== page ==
Changes in US Administration. As the Trump presidency and new Congress get under way, it is too early to predict the changes in law and regulation that may result from the change in administration. However, there are a number of areas that have been publicly targeted for change that could impact the risk profile of certain companies. For example, companies in the health care or insurance industries may face risks relating to the Affordable Care Act and possible replacements. Some companies may be facing increased risks with respect to potential withdrawal or modification of international trade agreements. Others may be concerned about changes in tax policy, such as the elimination of renewable energy tax credits or significant changes to the current system. Some companies have already begun to include risk factor disclosure relating to the change in the US administration. As the disclosure season progresses, issuers are encouraged to monitor developments regarding legislation and regulatory shifts, even if only proposed.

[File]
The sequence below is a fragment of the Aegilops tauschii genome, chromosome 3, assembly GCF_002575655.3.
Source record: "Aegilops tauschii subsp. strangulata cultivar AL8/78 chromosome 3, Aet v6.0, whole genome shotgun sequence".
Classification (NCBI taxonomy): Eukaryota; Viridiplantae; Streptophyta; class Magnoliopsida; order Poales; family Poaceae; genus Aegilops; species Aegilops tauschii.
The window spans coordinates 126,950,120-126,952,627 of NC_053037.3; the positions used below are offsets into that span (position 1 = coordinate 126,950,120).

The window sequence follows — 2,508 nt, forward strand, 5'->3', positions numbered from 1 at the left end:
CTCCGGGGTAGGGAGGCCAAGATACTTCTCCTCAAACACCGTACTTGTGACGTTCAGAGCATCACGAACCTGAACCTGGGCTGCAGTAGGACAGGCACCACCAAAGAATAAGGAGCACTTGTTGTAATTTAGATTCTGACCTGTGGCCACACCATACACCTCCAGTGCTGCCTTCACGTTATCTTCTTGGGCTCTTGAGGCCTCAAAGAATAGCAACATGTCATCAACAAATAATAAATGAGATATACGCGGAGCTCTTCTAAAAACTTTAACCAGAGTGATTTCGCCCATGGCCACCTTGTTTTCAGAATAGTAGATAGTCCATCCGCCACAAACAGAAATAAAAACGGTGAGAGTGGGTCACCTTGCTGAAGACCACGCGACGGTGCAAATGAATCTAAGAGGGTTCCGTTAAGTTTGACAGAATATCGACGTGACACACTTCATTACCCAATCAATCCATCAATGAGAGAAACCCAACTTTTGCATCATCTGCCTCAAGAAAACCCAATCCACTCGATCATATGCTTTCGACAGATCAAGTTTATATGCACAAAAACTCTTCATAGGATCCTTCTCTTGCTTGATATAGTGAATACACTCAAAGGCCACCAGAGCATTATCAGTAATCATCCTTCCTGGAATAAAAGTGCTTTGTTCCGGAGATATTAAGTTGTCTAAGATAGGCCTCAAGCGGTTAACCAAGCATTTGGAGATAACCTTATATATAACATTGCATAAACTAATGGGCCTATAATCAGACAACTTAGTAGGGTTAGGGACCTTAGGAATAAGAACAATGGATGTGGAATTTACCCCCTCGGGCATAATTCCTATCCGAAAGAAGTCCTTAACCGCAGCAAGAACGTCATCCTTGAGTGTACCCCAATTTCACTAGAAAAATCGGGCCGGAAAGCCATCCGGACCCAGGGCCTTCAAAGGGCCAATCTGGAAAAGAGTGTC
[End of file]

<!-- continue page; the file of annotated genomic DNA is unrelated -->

Brexit. Following the United Kingdom referendum last summer in favor of leaving the European Union, some companies began including Brexit risk factors in their periodic reports to address political, social and economic uncertainty, as well as stock market volatility and currency exchange rate fluctuations. For example, Brexit has been mentioned in the context of risk factors on topics such as currency exchange rates, global economic conditions and international operations, as well as having been discussed as a separate risk factor. Brexit is an ongoing process that will take some time to fully negotiate and implement. The BBC reports that Prime Minister Theresa May intends to trigger the process to initiate the negotiations for the terms of the UK’s separation from the European Union by the end of March 2017, meaning the United Kingdom will be expected to leave the European Union by the summer of 2019.2 As Brexit progresses, impacted companies should continually evaluate whether Brexit poses a risk to them and what level of Brexit-related disclosure is appropriate under the circumstances. This disclosure may need to continue to evolve over the next couple of years.